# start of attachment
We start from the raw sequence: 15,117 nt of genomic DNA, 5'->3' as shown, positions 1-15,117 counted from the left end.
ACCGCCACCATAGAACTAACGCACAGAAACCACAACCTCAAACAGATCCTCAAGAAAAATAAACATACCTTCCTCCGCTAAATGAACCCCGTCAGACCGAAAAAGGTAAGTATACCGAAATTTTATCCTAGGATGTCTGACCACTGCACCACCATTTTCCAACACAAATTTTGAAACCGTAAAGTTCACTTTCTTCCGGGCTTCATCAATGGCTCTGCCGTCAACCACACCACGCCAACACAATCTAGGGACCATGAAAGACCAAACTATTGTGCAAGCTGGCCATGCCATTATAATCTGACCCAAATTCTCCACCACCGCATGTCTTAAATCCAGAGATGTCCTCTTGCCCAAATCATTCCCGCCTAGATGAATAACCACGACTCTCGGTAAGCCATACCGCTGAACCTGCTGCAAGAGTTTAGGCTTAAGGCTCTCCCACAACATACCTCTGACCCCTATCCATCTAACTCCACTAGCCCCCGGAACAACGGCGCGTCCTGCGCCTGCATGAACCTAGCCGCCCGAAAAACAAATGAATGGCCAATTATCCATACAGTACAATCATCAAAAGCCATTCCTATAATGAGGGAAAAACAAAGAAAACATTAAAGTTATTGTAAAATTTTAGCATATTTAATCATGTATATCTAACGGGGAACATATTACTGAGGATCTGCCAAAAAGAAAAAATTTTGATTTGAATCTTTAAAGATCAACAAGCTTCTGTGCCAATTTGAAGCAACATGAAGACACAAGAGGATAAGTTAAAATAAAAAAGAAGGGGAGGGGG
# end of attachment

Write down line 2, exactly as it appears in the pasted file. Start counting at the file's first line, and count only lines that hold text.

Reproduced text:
ACCGCCACCATAGAACTAACGCACAGAAACCACAACCTCAAACAGATCCTCAAGAAAAATAAACATACCTTCCTCCGCTAAATGAACCCCGTCAGACCGAAAAAGGTAAGTATACCGAAATTTTATCCTAGGATGTCTGACCACTGCACCACCATTTTCCAACACAAATTTTGAAACCGTAAAGTTCACTTTCTTCCGGGCTTCATCAATGGCTCTGCCGTCAACCACACCACGCCAACACAATCTAGGGACCATGAAAGACCAAACTATTGTGCAAGCTGGCCATGCCATTATAATCTGACCCAAATTCTCCACCACCGCATGTCTTAAATCCAGAGATGTCCTCTTGCCCAAATCATTCCCGCCTAGATGAATAACCACGACTCTCGGTAAGCCATACCGCTGAACCTGCTGCAAGAGTTTAGGCTTAAGGCTCTCCCACAACATACCTCTGACCCCTATCCATCTAACTCCACTAGCCCCCGGAACAACGGCGCGTCCTGCGCCTGCATGAACCTAGCCGCCCGAAAAACAAATGAATGGCCAATTATCCATACAGTACAATCATCAAAAGCCATTCCTATAATGAGGGAAAAACAAAGAAAACATTAAAGTTATTGTAAAATTTTAGCATATTTAATCATGTATATCTAACGGGGAACATATTACTGAGGATCTGCCAAAAAGAAAAAATTTTGATTTGAATCTTTAAAGATCAACAAGCTTCTGTGCCAATTTGAAGCAACATGAAGACACAAGAGGATAAGTTAAAATAAAAAAGAAGGGGAGGGGG